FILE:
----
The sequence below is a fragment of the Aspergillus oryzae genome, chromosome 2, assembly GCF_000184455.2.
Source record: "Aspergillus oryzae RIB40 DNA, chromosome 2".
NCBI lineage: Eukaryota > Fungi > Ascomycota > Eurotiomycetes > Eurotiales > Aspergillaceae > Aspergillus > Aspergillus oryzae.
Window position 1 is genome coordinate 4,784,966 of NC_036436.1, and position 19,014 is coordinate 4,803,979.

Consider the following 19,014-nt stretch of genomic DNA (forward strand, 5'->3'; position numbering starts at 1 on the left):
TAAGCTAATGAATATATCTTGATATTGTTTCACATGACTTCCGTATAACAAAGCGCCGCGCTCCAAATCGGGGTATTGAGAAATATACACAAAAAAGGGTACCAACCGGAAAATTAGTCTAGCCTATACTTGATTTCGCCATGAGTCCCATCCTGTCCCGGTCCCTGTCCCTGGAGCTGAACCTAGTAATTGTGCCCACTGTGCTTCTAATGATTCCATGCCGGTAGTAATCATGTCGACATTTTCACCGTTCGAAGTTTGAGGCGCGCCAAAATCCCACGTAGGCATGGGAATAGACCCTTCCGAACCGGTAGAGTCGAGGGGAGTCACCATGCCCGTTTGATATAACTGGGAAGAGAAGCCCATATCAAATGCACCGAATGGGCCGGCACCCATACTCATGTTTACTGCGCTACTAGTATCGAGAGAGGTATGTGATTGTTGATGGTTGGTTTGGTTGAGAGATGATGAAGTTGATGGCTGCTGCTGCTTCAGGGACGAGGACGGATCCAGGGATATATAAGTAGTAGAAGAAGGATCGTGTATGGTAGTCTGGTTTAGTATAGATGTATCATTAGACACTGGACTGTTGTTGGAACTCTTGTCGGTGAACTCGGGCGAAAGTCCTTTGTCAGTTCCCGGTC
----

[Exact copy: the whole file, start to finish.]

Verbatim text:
The sequence below is a fragment of the Aspergillus oryzae genome, chromosome 2, assembly GCF_000184455.2.
Source record: "Aspergillus oryzae RIB40 DNA, chromosome 2".
NCBI lineage: Eukaryota > Fungi > Ascomycota > Eurotiomycetes > Eurotiales > Aspergillaceae > Aspergillus > Aspergillus oryzae.
Window position 1 is genome coordinate 4,784,966 of NC_036436.1, and position 19,014 is coordinate 4,803,979.

Consider the following 19,014-nt stretch of genomic DNA (forward strand, 5'->3'; position numbering starts at 1 on the left):
TAAGCTAATGAATATATCTTGATATTGTTTCACATGACTTCCGTATAACAAAGCGCCGCGCTCCAAATCGGGGTATTGAGAAATATACACAAAAAAGGGTACCAACCGGAAAATTAGTCTAGCCTATACTTGATTTCGCCATGAGTCCCATCCTGTCCCGGTCCCTGTCCCTGGAGCTGAACCTAGTAATTGTGCCCACTGTGCTTCTAATGATTCCATGCCGGTAGTAATCATGTCGACATTTTCACCGTTCGAAGTTTGAGGCGCGCCAAAATCCCACGTAGGCATGGGAATAGACCCTTCCGAACCGGTAGAGTCGAGGGGAGTCACCATGCCCGTTTGATATAACTGGGAAGAGAAGCCCATATCAAATGCACCGAATGGGCCGGCACCCATACTCATGTTTACTGCGCTACTAGTATCGAGAGAGGTATGTGATTGTTGATGGTTGGTTTGGTTGAGAGATGATGAAGTTGATGGCTGCTGCTGCTTCAGGGACGAGGACGGATCCAGGGATATATAAGTAGTAGAAGAAGGATCGTGTATGGTAGTCTGGTTTAGTATAGATGTATCATTAGACACTGGACTGTTGTTGGAACTCTTGTCGGTGAACTCGGGCGAAAGTCCTTTGTCAGTTCCCGGTC